Linda Lael Miller is prolific.
And that is a vast understatement. The Spokane author has written more than 100 novels of historical and contemporary romance fiction, mostly Western. One of her books, “McKettrick’s Choice,” hit No. 15 on the New York Times Bestseller list.
Her latest book, “Big Sky Summer,” was released in June, with “Big Sky Wedding” set to come out in September. Miller took a few minutes to answer some questions about her writing, in an occasional series we call “Five Questions.”
Q. Linda, you’re a bit of a writing machine. How many hours a day do you write?
A. On some level, I probably write 24 hours a day. Everything I see, hear, think or do is grist for the mill. Actual computer time – the visual, measurable part of writing – is between four and six hours per day, five days per week.
Q. When you launch a new series, do you have an idea of what each book will look like? Or do you take them one at a time?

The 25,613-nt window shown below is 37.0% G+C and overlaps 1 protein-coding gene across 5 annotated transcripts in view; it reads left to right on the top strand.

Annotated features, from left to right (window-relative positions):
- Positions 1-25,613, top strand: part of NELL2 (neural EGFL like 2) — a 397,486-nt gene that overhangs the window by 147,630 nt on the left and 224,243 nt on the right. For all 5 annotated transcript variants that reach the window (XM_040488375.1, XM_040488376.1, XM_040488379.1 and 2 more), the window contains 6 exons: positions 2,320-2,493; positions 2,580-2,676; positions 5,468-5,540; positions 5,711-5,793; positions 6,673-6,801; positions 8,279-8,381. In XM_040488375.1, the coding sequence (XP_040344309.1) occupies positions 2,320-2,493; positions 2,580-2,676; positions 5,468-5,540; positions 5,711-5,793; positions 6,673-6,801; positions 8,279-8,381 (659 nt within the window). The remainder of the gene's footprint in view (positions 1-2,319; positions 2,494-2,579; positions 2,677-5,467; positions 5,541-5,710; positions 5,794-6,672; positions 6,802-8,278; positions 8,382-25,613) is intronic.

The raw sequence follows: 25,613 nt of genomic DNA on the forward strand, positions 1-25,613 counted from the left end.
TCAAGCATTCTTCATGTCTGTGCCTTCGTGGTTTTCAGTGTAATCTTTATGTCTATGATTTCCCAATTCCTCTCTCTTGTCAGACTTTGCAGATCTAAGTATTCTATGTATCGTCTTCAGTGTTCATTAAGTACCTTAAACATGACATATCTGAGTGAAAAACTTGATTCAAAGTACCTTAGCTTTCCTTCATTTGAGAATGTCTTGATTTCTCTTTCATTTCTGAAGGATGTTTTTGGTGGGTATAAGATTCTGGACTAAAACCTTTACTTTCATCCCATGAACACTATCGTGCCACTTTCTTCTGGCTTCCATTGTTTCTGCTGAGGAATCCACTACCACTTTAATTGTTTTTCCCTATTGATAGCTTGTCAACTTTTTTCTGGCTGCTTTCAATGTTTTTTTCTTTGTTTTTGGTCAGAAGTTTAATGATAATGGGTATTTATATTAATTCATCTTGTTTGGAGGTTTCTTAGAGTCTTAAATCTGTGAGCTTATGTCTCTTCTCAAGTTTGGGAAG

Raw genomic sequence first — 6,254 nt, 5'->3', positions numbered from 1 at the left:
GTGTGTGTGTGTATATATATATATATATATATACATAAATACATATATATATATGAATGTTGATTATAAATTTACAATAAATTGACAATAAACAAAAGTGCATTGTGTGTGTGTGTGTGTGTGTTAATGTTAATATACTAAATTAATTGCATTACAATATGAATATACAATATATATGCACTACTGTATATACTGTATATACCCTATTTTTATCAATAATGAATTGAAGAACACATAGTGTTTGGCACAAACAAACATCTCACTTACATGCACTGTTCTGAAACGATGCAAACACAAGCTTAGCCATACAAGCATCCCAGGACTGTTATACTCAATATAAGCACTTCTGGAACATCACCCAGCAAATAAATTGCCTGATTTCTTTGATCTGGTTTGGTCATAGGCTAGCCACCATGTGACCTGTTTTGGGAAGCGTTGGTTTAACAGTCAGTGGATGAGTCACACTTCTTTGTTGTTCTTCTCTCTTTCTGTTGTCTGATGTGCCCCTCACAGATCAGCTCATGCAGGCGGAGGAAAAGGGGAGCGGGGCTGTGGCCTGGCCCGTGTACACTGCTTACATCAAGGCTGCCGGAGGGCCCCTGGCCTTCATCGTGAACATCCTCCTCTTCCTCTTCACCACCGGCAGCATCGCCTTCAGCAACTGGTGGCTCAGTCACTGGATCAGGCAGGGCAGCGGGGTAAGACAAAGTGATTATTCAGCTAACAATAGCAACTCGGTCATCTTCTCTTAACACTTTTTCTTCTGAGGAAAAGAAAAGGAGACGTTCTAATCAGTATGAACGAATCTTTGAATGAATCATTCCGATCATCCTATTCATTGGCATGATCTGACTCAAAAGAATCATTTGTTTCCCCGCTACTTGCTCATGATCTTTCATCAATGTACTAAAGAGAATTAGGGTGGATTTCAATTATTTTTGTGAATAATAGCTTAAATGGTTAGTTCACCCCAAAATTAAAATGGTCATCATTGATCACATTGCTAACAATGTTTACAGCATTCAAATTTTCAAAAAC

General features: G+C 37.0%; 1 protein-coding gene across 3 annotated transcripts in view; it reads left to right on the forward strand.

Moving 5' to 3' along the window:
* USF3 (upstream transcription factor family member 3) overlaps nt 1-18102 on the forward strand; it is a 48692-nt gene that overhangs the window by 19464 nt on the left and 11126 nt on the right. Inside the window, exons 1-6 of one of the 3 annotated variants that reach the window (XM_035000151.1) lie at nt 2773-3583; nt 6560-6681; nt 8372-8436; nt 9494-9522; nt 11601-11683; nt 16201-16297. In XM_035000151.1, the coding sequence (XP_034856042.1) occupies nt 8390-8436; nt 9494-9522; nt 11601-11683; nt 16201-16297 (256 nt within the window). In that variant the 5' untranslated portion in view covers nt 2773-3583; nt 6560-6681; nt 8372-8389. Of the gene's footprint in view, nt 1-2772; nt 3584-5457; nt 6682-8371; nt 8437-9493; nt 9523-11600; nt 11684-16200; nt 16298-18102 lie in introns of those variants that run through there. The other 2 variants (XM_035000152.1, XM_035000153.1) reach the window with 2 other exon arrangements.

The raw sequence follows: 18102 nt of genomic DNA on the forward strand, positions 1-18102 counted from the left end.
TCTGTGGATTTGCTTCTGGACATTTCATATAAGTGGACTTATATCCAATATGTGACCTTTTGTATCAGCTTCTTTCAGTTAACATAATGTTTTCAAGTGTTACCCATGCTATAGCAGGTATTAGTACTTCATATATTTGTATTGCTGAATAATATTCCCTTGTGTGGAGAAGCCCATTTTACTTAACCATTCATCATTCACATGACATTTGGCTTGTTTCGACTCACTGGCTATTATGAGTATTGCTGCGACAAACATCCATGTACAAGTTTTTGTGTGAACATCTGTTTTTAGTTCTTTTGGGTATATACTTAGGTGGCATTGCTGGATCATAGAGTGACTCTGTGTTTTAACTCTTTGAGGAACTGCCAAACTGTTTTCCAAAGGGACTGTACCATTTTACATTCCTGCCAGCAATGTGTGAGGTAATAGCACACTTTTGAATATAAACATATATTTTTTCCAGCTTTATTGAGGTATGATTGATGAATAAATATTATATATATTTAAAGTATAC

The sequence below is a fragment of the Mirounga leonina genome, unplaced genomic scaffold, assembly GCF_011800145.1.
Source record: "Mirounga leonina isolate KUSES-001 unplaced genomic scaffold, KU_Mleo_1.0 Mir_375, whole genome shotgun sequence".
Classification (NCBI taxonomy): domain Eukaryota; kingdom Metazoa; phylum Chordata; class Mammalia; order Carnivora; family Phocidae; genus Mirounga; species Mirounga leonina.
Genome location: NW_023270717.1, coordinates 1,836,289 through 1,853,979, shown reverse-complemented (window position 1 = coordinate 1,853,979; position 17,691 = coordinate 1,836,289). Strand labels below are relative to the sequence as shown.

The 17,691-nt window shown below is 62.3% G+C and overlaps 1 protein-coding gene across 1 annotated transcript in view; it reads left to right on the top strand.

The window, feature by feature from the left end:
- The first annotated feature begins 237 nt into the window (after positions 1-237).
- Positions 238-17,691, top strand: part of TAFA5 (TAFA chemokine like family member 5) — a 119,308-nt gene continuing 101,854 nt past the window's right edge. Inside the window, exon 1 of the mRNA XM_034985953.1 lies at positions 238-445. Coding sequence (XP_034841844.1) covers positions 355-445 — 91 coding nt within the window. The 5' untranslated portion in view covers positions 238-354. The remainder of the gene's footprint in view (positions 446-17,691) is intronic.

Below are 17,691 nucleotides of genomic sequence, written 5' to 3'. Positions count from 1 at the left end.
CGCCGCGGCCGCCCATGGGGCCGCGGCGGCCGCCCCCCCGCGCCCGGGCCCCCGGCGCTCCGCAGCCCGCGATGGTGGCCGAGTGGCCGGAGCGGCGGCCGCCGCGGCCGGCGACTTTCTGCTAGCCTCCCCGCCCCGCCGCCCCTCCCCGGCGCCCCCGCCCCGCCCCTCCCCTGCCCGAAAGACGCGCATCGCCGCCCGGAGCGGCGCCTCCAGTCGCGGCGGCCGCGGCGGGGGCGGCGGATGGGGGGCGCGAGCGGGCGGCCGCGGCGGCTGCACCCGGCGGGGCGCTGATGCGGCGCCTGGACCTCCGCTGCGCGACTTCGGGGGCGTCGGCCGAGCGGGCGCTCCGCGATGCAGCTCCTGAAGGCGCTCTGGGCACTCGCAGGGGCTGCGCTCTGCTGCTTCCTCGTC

A. I have a general overview when I begin a new series, but my books are very organic. I concentrate on developing the main characters first, and, once I know these people well, they tell me their stories. Which is not to say this is an automatic process, because it isn’t. Writing is hard work; it requires courage to open my heart and reveal some very deep feelings.
Q. Where do you find inspiration for your stories?
A. Practically everywhere. I read a lot, I paint, I travel, and I absolutely love interacting with my menagerie: One Yorkie, two cats and six horses. If I feel stuck for an idea, I pray.
Q. I see book 5 in the Big Sky/Parable, Mont., series is set to come out in September. Will that be the end of that series?
A. No, Book 6, “Big Sky Secrets,” is the final book in the series, coming in January 2014.
Landry Sutton, the hero of “Big Sky Secrets,” is a financial wizard turned Montana cowboy, and that’s complicated enough, without having run-ins with his sexy neighbor, flower-farmer Ria Manning.
Q. What’s next for you?
A. I’ve got a brand new series brewing – new characters, new setting. This time, I’ll be writing about Wyoming. The focus is still very Western, and there will be plenty of animals, as usual.
sponsored According to two 2015 surveys, 62 percent of Americans do not have enough savings to handle an unexpected emergency, much less any long-term plans.